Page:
But members said that during the
years they have received a lot of
criticism from other racial and eth-
nic groups saying that "mixed" peo-
ple are trying to segregate them-
"Mixed" people are not just part
of one group, and "we're tired" of
having to belong to so many dif-
ferent groups, Young said.
"My intention was not to self-
segregate" but to help people reach
out to other racial and ethnic
groups, Liang said.
The group, along with the
University's Minority Marrow

'U' student earns
chance to compete
on JAopary.

Woody Williams, a high school student from Cleveland, Ohio, reads his own
poetry during an open mike session Saturday during the "Mix: Coloring
Outside the Lines" conference sponsored by Mixed Initiative and the University
chapter of the Minority Marrow Donor Coalition.
"This is the first time that I can say
something I am"
- Jeremiah Sim
LSA junior

Donor Coalition, held its third
annual conference "Mix: Coloring
Outside the Lines," focusing on
the mixed experience this week-
The conference included several
workshops to help students begin
to identify themselves. Workshops
included researching family
genealogy, bi/mulitracism, family
issues, identity, interfaith and
interracial relationships, the
media's portrayal of mixed people
and transracial adoption.
Guest speakers were invited to
discuss multi-racial issues at the
Lisa Funderburg, a freelance
journalist and author, is researching
racially integrated neighborhoods
around the country, according to
the conference program.
Naomi Zack, who has a Ph.D. in
philosophy, also came to address
the group.
Her current work includes racial
theory and the history of philoso-

In an open-mic session, members
and non-members were welcomed
to share their feelings about their
experiences stemming from their
racially or ethnically mixed back-
Some students read poetry they
had written, while another student
read a poem by Langston Hughes
and other students spoke about
their own past and present experi-
ences with being multiracial or
"This is the first time that I can
say something I am," LSA junior
Jeremiah Sim said during the open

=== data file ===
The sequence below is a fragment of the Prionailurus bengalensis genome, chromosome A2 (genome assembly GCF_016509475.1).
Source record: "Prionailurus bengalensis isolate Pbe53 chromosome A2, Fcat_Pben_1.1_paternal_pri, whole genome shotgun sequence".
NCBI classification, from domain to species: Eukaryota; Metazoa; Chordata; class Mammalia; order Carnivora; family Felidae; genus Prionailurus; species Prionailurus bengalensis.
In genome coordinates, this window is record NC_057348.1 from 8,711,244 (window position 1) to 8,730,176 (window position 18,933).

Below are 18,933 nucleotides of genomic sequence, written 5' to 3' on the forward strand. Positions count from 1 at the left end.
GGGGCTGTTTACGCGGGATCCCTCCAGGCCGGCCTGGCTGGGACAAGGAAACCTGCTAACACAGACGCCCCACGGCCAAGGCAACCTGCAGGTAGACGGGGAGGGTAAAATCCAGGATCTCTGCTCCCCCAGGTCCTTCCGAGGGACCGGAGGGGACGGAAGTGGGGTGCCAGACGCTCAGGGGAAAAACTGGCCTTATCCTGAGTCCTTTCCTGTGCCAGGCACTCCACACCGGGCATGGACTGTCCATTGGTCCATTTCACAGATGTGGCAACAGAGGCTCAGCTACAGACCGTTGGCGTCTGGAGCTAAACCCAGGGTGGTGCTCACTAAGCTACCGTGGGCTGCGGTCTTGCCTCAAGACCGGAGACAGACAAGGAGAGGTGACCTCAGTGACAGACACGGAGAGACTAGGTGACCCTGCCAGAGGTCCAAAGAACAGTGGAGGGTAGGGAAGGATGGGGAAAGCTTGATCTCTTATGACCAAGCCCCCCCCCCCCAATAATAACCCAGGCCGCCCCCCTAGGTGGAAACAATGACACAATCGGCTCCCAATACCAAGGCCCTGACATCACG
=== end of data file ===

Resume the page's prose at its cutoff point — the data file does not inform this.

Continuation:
mic session, adding that previous-
ly he only knew where he did not
fit in.
Music sophomore Emilia
Mettenbrink said she comes from
a mixed background but was never
able to fully identify with either

By Jeannie Baumann
For the Daily
As the Wolverines battle for NCAA
titles in a variety of sports, LSA sopho-
more Julie Ann Cohen is preparing to
compete in a different kind of college
tournament - College Jeopardy.
Cohen said she is "very excited"
about the opportunity to compete on the
award-winning game show. She said
she has always loved playing at home
and thought it would be fun to try out.
"I did it on a whim. I wasn't even
sure if it was something I wanted to
do, Cohen said. "But I decided to go
for it and just see what happens."
During the University tryouts, which
took place at Pierpont Commons on
North Campus on March 12, Cohen
went through a series of tests before she
qualified for the show. It began with a
10-question preliminary round, fol-
lowed by a 50-question pretest.
From this test, coordinators selected
12 names from a group of more than 80
Jeopardy! hopefuls - the last of which
was hers.
"I couldn't believe it when they
called my name," she said. Cohen and
other finalists then played a mock ver-
sion of Jeopardy!, complete with TV
monitors and an eight-second time limit
in which to answer questions.
Contestant coordinators also conducted
interviews, telling the students that if
they receive a Federal Express package